An optical receiver collecting optics 260 is positioned at an off-axis detection angle 250 from the transmitted beam direction. For one embodiment, off-axis detection angle 250 is in the approximate range of 20-40 degrees from direction 251 of transmitting beams 221. The light from crossing beams 221 is scattered by spherical objects 240, e.g., particles, drops, bubbles, and the like, passing through sample volume 241 located at the intersection of the beams 221. The light from each of the two laser beams 221 scattered from one of the spherical objects 240 by various scattering mechanisms, e.g., refraction and reflection, interferes to form a spatially and temporally varying fringe pattern 291 on receiver optics 260. The collecting optics 260 of the receiver 202 collects the interference fringe pattern formed by the scattered light, partitions the interference fringe pattern into three portions 261, 262 and 263, and directs them on to three spaced apart photodetectors 264, 265 and 266. As shown in FIG. 2, each of the photodetectors 264-266 receives a respective portion 261-263 of the interference fringe pattern produced by the light scattered from one of the spherical objects 240. For one embodiment, the detectors 264, 265 and 266 are located in the interference fringe pattern, or an image of it, and the separation between the detectors 264, 265 and 266 is known.

When the spherical object, e.g., a particle, drop, bubble, and the like, is moving, a Doppler shift in the frequency of the scattered light occurs. The difference in the Doppler frequency shift between the light scattered from each of the beams 221 causes the fringe pattern to appear to move. As the interference fringe pattern sweeps past photodetectors 264-266 at the Doppler difference frequency, photodetectors 264-266 produce time varying signals 267-269. For one embodiment, when the light received by photodetectors 264-266 is scattered from the spherical object due to a single dominant scattering mechanism, e.g, either a refraction, or reflection, the interference fringe pattern is periodic, e.g., a sinusoidal wave signal. The periodic interference pattern that sweeps past photodetectors 264-266 at the Doppler difference frequency produces signals 267-269 that are identical in frequency, but shifted in phase. The phase shift φ is related to the spacing of the scattered fringe pattern through the following relationship:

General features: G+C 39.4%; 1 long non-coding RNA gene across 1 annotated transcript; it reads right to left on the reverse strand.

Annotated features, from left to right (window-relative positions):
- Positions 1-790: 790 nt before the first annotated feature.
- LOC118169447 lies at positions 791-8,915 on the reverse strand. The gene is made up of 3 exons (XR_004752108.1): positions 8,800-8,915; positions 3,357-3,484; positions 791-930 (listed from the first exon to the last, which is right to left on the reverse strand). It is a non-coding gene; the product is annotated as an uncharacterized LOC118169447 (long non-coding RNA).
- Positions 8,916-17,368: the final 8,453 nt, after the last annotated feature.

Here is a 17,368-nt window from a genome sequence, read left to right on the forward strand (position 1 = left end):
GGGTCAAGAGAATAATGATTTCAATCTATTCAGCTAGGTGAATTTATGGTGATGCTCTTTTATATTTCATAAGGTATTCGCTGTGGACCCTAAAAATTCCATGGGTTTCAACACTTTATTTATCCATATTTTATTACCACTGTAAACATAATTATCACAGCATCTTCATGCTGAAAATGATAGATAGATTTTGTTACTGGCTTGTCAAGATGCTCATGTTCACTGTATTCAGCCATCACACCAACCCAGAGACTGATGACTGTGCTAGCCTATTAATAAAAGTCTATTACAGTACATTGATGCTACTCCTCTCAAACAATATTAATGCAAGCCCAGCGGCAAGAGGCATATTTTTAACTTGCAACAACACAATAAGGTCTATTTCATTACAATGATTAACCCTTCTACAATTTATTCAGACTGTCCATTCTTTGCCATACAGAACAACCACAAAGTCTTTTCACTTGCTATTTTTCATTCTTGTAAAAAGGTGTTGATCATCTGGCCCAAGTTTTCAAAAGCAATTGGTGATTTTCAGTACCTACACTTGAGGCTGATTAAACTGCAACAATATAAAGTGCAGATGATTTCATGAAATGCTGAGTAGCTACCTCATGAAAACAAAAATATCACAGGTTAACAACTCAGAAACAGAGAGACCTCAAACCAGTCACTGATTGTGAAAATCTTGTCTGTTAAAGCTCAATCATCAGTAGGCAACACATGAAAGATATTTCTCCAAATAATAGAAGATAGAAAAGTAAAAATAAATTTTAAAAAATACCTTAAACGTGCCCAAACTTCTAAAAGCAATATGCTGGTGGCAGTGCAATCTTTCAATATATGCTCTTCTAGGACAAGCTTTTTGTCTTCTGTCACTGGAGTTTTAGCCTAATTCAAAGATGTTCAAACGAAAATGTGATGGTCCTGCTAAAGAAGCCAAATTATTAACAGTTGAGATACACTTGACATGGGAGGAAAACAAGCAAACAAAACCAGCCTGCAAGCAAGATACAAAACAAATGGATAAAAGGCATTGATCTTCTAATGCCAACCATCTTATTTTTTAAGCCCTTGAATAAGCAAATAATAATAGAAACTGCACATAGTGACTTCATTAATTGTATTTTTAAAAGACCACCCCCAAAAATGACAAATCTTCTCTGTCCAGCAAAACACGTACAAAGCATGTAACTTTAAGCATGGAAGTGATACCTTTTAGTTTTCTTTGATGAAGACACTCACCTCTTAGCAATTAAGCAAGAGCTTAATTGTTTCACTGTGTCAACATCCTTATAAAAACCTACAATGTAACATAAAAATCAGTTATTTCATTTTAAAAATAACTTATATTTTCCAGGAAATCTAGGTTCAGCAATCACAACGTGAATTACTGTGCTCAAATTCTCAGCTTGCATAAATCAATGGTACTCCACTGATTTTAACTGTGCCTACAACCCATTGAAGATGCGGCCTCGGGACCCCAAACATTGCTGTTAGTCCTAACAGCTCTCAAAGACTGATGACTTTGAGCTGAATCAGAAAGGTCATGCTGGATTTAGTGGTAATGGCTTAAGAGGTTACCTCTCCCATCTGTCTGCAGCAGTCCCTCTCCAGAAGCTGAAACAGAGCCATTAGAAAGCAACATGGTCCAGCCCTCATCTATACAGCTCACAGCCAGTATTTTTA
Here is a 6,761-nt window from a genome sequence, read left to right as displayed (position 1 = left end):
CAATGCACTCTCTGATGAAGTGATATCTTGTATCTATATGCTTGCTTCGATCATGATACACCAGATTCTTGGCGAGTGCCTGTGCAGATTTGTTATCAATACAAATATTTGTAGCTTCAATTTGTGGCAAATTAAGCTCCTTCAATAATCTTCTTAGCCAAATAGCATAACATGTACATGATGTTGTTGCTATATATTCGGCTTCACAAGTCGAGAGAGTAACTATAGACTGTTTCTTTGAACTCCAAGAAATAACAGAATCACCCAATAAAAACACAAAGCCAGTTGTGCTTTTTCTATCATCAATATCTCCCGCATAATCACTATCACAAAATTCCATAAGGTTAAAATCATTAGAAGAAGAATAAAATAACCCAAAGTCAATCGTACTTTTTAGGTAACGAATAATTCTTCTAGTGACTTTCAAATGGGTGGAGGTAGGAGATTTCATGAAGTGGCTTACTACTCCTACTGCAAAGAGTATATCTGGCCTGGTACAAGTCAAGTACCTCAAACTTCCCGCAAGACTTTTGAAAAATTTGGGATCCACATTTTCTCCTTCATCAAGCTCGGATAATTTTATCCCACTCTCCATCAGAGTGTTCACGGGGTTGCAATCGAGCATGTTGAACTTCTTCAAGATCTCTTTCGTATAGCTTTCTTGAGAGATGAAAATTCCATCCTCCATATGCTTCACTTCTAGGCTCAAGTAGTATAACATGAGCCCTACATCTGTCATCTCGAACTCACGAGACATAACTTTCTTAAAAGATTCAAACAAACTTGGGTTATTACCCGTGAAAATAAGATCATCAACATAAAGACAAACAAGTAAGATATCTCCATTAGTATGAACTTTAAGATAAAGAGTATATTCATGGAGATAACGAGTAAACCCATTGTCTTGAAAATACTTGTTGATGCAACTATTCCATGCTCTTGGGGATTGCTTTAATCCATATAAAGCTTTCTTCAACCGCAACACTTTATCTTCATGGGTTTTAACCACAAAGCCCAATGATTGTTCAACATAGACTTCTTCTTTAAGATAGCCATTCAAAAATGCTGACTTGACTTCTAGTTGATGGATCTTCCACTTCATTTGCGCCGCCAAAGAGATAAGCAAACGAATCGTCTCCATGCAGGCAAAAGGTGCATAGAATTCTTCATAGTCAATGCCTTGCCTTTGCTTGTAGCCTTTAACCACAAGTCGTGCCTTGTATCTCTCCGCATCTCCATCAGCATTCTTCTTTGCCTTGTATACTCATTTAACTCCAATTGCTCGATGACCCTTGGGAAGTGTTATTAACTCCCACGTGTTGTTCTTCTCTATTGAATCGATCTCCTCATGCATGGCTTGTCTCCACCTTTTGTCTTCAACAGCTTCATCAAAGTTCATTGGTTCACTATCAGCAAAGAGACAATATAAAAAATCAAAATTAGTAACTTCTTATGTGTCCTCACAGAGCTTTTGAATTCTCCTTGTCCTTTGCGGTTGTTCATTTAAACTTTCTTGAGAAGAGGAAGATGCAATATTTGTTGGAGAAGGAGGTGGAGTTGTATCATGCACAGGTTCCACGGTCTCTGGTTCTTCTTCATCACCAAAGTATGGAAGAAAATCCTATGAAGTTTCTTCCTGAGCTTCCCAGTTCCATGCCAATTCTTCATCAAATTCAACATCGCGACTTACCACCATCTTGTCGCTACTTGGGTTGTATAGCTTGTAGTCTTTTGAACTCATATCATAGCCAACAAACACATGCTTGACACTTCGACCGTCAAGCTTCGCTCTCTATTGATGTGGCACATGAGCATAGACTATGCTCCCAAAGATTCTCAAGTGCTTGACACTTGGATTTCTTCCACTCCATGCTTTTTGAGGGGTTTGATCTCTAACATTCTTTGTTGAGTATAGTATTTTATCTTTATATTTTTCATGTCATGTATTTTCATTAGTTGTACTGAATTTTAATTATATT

ϕ 360 ° = s Λ ( 1 )
wherein s is the spacing between, for example, photodetector 264 and 265, φ is the phase shift between the signals 267 and 268, and Λ is the spacing between the fringes of the interference pattern at the location of the photodetectors 264-266 and is inversely proportional to the diameter of the spherical object.

For one embodiment, the spherical object's size may be in the approximate range of 0.5 micrometers (“um”) to 1000 um, for example. To measure a velocity component, any one of photodetectors 264, 265, and 266 may be used. For one embodiment, a small aperture (not shown) is used in the receiver 202 to allow only light scattered by particles crossing a small region of the beam intersection to reach the photodetectors 264-266. The rest of the scattered light is blocked by light blockers 242 for safety reasons. The small aperture (not shown) is used in the receiver lens path to minimize the noise in the signal and limit the size of the measurement volume, as shown in FIG. 2.